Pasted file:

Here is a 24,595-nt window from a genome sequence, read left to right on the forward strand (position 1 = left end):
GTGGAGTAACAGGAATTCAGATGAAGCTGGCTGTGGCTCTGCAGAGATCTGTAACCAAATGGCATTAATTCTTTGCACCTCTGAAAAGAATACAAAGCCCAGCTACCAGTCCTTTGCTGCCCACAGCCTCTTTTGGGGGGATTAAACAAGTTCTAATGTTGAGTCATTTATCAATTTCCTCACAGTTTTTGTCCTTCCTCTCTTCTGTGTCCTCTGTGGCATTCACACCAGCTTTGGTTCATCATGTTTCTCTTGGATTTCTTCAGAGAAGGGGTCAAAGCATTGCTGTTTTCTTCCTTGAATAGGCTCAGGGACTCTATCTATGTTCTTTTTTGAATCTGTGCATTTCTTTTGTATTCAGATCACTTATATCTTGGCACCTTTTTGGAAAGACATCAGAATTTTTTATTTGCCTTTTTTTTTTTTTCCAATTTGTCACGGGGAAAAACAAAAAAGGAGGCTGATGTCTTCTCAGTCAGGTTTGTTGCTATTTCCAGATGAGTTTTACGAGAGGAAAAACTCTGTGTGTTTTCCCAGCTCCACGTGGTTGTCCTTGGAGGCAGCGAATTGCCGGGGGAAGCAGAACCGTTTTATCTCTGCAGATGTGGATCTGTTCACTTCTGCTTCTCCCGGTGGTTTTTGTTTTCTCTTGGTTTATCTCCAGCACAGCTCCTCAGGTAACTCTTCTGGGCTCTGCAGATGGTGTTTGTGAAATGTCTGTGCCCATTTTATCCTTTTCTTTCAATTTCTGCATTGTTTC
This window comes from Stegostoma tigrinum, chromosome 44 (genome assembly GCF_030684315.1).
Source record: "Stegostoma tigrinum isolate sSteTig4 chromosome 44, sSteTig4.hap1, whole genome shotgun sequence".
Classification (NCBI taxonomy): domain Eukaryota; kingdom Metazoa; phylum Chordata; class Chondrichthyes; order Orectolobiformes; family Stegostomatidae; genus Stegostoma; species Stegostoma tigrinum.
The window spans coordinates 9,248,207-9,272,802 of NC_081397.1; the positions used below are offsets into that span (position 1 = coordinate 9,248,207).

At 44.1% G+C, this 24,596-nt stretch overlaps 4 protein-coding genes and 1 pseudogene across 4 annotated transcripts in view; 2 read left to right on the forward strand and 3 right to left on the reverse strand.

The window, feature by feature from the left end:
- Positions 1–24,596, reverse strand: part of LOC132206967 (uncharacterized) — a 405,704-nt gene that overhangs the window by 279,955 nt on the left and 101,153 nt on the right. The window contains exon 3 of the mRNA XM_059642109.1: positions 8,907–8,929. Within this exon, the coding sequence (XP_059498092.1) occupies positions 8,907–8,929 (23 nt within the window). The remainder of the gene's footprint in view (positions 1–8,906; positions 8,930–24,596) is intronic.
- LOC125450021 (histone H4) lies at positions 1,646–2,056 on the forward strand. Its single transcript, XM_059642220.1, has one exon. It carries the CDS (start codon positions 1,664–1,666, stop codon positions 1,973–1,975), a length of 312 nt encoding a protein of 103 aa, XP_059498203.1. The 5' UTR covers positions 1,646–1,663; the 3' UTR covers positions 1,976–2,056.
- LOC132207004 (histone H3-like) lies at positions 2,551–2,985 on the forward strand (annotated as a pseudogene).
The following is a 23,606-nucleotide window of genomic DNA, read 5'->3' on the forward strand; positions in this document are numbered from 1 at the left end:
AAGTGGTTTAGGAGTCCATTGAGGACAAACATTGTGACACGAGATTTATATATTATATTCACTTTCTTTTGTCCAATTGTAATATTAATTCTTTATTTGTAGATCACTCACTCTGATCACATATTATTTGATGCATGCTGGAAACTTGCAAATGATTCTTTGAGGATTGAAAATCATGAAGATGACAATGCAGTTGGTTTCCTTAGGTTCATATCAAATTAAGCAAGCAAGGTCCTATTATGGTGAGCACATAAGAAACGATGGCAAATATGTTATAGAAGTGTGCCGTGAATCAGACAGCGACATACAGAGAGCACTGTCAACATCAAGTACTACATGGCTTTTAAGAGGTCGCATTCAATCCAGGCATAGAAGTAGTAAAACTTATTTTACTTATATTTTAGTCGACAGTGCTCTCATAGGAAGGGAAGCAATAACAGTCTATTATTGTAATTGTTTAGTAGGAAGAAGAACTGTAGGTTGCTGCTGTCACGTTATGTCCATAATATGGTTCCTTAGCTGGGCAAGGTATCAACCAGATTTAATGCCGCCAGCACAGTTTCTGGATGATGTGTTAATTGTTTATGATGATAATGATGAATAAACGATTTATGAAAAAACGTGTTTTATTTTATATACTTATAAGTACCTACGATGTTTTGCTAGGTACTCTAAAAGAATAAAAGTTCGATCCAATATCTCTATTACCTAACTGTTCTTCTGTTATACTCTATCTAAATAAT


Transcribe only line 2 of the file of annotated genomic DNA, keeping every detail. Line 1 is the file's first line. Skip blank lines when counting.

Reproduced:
GTGGAGTAACAGGAATTCAGATGAAGCTGGCTGTGGCTCTGCAGAGATCTGTAACCAAATGGCATTAATTCTTTGCACCTCTGAAAAGAATACAAAGCCCAGCTACCAGTCCTTTGCTGCCCACAGCCTCTTTTGGGGGGATTAAACAAGTTCTAATGTTGAGTCATTTATCAATTTCCTCACAGTTTTTGTCCTTCCTCTCTTCTGTGTCCTCTGTGGCATTCACACCAGCTTTGGTTCATCATGTTTCTCTTGGATTTCTTCAGAGAAGGGGTCAAAGCATTGCTGTTTTCTTCCTTGAATAGGCTCAGGGACTCTATCTATGTTCTTTTTTGAATCTGTGCATTTCTTTTGTATTCAGATCACTTATATCTTGGCACCTTTTTGGAAAGACATCAGAATTTTTTATTTGCCTTTTTTTTTTTTTCCAATTTGTCACGGGGAAAAACAAAAAAGGAGGCTGATGTCTTCTCAGTCAGGTTTGTTGCTATTTCCAGATGAGTTTTACGAGAGGAAAAACTCTGTGTGTTTTCCCAGCTCCACGTGGTTGTCCTTGGAGGCAGCGAATTGCCGGGGGAAGCAGAACCGTTTTATCTCTGCAGATGTGGATCTGTTCACTTCTGCTTCTCCCGGTGGTTTTTGTTTTCTCTTGGTTTATCTCCAGCACAGCTCCTCAGGTAACTCTTCTGGGCTCTGCAGATGGTGTTTGTGAAATGTCTGTGCCCATTTTATCCTTTTCTTTCAATTTCTGCATTGTTTC